I’m talking here about your digital files – you know, what you name the documents and images you save on your computer. Establish a file-naming convention for yourself and put it on a sticky-note on your monitor until it becomes second nature. Giving some thought to how your file names will work for you after you have created hundreds of files will pay off down the road when you want to find a file for a particular individual or locality or time period. You will also see the benefits immediately as you peruse your tidy file directory. Keep it simple. Some wise advice I received early in my research is, “Everyone knows the alphabet. Use it.” That’s when I stopped using complicated numbering systems and went back to alphabetizing. You might have a first-class numbering system for your paper files, but your digital files are better off alphabetical.  Here’s what I use:  Surname-given name_year_event_details as needed.  Here is how it looks in my directory, filed in the “Hansen, Peter” folder:

  • Hansen-Peter_1855_immigration_ship_manifest
  • Hansen-Peter_1862_marriage_license
  • Hansen-Peter_1862_marriage_certificate

See how easy it is to view at a glance a chronology of Peter’s life as represented by the documents I have for him?  And I can see where my gaps are.  For example, I should try to find an 1870 census. Naming your files in a consistent way as you download them, and saving them to the appropriate file folders (see item #2) are a foundation you can build on as you simply your digital genealogy life.

2.  Use no more than 5-8 main folders to organize the genealogy files on your hard drive

Take a look at your file directory.  I’ll bet you have dozens of categories of file folders there.  I suggest you create no more than 5-8 categories for your main file folders and then file everything—folders and loose files—within those main folders.  Here are some ideas:  Surnames, Localities, Conferences and Workshops, Software Data Files, Forms and Templates, DNA, Correspondence, and General Family History Files. Adapt it to your needs.  You can create subfolders within the main folders, but keeping 5-8 main files on “top” will simplify things.  I am a folder-creator extraordinaire, but I felt like I was so much more in control once I boiled things down to some basic categories and neatly filed away my hundreds of sub-folders and files for easy access.

3.  Establish a consistent workflow for saving webpages, documents, and images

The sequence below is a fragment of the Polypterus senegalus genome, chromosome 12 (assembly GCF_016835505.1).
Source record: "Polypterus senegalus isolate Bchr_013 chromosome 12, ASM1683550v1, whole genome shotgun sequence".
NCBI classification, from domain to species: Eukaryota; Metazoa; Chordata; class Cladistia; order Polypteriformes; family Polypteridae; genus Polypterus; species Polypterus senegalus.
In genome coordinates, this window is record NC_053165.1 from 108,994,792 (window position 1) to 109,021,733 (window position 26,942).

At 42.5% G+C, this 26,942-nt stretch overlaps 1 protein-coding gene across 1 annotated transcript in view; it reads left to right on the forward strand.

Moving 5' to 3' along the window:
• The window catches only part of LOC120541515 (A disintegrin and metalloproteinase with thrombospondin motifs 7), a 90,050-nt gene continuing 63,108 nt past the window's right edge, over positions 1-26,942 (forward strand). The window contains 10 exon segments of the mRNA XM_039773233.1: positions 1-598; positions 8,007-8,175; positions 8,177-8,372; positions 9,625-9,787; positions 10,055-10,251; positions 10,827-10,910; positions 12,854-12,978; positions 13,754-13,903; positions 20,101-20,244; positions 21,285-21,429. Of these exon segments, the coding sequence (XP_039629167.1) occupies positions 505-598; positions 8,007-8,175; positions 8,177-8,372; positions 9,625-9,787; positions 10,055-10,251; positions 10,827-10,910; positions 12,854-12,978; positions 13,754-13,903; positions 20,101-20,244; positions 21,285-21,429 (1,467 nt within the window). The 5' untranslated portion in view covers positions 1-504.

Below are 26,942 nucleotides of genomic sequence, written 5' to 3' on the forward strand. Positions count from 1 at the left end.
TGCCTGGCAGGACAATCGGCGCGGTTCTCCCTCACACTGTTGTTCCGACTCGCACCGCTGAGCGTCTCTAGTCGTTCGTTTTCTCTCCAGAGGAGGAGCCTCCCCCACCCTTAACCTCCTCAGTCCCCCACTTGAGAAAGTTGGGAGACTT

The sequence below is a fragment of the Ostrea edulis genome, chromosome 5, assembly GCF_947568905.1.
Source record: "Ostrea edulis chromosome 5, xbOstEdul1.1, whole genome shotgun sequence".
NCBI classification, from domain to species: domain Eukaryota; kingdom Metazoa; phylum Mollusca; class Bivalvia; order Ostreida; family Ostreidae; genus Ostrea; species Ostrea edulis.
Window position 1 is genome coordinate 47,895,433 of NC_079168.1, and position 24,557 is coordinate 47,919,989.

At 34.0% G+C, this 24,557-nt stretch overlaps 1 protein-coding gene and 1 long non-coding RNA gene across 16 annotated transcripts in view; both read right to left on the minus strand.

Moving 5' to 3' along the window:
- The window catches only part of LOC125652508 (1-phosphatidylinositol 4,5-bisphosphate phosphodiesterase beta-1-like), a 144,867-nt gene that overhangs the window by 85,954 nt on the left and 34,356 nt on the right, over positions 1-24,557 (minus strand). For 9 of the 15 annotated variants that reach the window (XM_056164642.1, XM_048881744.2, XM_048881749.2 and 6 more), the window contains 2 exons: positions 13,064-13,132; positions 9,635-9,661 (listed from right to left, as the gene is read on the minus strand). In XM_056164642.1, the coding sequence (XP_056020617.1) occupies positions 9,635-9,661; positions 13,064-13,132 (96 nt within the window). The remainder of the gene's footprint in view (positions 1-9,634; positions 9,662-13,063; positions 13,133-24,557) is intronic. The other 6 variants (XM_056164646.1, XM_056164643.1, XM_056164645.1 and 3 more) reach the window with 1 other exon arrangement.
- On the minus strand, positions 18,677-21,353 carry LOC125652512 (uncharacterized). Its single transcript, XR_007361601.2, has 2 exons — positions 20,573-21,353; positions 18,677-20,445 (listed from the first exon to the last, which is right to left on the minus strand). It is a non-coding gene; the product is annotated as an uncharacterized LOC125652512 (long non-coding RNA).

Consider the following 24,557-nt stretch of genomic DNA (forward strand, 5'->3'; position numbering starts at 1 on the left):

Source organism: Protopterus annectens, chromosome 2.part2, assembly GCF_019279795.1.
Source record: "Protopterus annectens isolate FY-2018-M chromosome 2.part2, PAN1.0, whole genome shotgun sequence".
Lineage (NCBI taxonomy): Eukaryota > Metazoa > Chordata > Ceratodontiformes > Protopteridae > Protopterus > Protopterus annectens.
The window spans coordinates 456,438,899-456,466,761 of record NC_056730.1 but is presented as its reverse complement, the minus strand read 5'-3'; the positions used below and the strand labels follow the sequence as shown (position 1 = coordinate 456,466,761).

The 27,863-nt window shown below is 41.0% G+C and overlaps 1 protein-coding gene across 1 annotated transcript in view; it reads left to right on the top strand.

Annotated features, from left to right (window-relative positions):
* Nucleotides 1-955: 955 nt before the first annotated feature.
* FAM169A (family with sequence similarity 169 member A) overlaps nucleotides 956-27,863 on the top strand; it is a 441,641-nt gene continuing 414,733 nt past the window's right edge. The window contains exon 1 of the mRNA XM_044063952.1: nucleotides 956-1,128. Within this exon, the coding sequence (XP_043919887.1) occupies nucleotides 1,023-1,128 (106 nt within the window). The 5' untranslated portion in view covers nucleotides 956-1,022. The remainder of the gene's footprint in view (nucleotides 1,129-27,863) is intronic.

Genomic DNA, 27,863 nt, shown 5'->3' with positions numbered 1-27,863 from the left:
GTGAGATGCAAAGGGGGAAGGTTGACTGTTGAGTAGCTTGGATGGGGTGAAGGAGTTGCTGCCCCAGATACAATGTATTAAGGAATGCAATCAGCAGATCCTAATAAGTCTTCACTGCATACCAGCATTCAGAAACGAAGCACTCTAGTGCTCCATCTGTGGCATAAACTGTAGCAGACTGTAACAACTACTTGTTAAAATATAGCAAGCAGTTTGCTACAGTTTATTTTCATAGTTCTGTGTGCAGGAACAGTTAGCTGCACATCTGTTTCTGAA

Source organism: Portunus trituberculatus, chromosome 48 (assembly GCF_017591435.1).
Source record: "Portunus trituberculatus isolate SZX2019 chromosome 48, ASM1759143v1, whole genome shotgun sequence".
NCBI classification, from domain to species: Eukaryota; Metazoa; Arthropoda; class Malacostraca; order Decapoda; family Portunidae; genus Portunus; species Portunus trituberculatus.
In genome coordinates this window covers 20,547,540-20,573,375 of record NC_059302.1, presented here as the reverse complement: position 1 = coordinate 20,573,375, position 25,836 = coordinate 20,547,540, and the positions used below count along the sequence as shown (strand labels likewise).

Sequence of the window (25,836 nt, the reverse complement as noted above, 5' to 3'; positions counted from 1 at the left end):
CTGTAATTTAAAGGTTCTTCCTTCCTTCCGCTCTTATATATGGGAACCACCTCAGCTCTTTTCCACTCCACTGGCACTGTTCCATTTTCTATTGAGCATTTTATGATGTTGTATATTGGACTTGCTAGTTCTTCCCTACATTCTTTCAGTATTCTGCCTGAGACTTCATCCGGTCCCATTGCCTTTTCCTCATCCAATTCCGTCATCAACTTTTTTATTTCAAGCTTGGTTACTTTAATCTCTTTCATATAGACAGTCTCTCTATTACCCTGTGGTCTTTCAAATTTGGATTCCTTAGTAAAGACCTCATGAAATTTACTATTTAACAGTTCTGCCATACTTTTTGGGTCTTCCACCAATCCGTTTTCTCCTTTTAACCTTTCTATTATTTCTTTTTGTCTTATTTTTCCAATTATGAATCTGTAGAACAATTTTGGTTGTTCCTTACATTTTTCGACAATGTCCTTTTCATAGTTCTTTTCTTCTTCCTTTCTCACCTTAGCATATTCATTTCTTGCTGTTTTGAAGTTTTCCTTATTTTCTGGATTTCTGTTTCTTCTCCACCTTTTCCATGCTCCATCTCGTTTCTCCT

What do you do when you find a webpage you want to remember? Do you save a screenshot?  Do you clip it to Evernote or create a bookmark? Do you copy the link into a document?  Whatever it is, be consistent.  Write down your workflow for this and every other type of situation you encounter regularly.  What do you do when you find a source document on Ancestry, FamilySearch, or other website you want to save? How do you import, name, and process digital images from your camera or other device? Write down your workflow and post it where you can see it. It will become second nature before long, and having a routine will make your research seem simpler.  Your files will also seem to organize themself because they will get filed as you go.  You won’t be re-inventing your methods every other day and then finding your files scattered across your hard drive.

4.  Utilize the basic features of a note-keeping program like Evernote, OneNote, or Google Keep

Note-keeping programs are perfect tools for genealogists, because they are designed to keep track of anything and everything, and after all—isn’t that the definition of a genealogist? Note-keeping programs allow you to clip and save webpages and images, save and annotate documents, write notes and research reports, and keep track of research on the go because it will be synced on all your devices.  It’s a hundred times better than a brief case.  Having all your research in one place and saved across all your devices will simplify your digital genealogy life in a big way. I use Evernote as I research, and then find a home for my permanent files in the main file folders described in item #2.